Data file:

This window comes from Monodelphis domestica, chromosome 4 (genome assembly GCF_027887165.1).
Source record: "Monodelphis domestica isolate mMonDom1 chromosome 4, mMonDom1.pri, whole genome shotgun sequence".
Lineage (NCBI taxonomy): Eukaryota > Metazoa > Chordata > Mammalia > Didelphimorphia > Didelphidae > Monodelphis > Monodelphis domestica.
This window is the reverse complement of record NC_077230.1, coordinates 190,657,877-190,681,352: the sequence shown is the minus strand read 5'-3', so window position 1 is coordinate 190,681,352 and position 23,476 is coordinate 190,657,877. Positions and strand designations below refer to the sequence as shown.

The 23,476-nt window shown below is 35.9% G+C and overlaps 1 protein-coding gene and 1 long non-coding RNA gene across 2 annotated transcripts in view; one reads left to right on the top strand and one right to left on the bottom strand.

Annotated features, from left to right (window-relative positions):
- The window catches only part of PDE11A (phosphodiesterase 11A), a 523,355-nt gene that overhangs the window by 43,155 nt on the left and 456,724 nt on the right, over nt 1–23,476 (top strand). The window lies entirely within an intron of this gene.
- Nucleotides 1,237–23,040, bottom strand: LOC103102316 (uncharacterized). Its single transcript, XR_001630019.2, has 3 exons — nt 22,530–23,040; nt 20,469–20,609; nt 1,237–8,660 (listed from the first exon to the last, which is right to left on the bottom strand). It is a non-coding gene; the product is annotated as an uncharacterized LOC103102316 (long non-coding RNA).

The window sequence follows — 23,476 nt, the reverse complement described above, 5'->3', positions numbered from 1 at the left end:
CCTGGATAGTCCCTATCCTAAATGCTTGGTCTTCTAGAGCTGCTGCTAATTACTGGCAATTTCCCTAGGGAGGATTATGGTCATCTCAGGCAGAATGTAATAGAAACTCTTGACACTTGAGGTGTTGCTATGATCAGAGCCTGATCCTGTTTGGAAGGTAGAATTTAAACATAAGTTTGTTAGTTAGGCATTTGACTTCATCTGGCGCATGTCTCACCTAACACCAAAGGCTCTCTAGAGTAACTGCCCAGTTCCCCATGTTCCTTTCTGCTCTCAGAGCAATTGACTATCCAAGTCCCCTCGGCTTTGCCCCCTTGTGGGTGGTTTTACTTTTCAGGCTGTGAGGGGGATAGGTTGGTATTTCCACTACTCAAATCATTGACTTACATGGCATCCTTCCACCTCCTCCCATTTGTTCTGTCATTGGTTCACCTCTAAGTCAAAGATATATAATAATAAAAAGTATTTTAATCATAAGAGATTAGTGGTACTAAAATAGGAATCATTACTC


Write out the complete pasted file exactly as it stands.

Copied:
This window comes from Monodelphis domestica, chromosome 4 (genome assembly GCF_027887165.1).
Source record: "Monodelphis domestica isolate mMonDom1 chromosome 4, mMonDom1.pri, whole genome shotgun sequence".
Lineage (NCBI taxonomy): Eukaryota > Metazoa > Chordata > Mammalia > Didelphimorphia > Didelphidae > Monodelphis > Monodelphis domestica.
This window is the reverse complement of record NC_077230.1, coordinates 190,657,877-190,681,352: the sequence shown is the minus strand read 5'-3', so window position 1 is coordinate 190,681,352 and position 23,476 is coordinate 190,657,877. Positions and strand designations below refer to the sequence as shown.

The 23,476-nt window shown below is 35.9% G+C and overlaps 1 protein-coding gene and 1 long non-coding RNA gene across 2 annotated transcripts in view; one reads left to right on the top strand and one right to left on the bottom strand.

Annotated features, from left to right (window-relative positions):
- The window catches only part of PDE11A (phosphodiesterase 11A), a 523,355-nt gene that overhangs the window by 43,155 nt on the left and 456,724 nt on the right, over nt 1–23,476 (top strand). The window lies entirely within an intron of this gene.
- Nucleotides 1,237–23,040, bottom strand: LOC103102316 (uncharacterized). Its single transcript, XR_001630019.2, has 3 exons — nt 22,530–23,040; nt 20,469–20,609; nt 1,237–8,660 (listed from the first exon to the last, which is right to left on the bottom strand). It is a non-coding gene; the product is annotated as an uncharacterized LOC103102316 (long non-coding RNA).

The window sequence follows — 23,476 nt, the reverse complement described above, 5'->3', positions numbered from 1 at the left end:
CCTGGATAGTCCCTATCCTAAATGCTTGGTCTTCTAGAGCTGCTGCTAATTACTGGCAATTTCCCTAGGGAGGATTATGGTCATCTCAGGCAGAATGTAATAGAAACTCTTGACACTTGAGGTGTTGCTATGATCAGAGCCTGATCCTGTTTGGAAGGTAGAATTTAAACATAAGTTTGTTAGTTAGGCATTTGACTTCATCTGGCGCATGTCTCACCTAACACCAAAGGCTCTCTAGAGTAACTGCCCAGTTCCCCATGTTCCTTTCTGCTCTCAGAGCAATTGACTATCCAAGTCCCCTCGGCTTTGCCCCCTTGTGGGTGGTTTTACTTTTCAGGCTGTGAGGGGGATAGGTTGGTATTTCCACTACTCAAATCATTGACTTACATGGCATCCTTCCACCTCCTCCCATTTGTTCTGTCATTGGTTCACCTCTAAGTCAAAGATATATAATAATAAAAAGTATTTTAATCATAAGAGATTAGTGGTACTAAAATAGGAATCATTACTC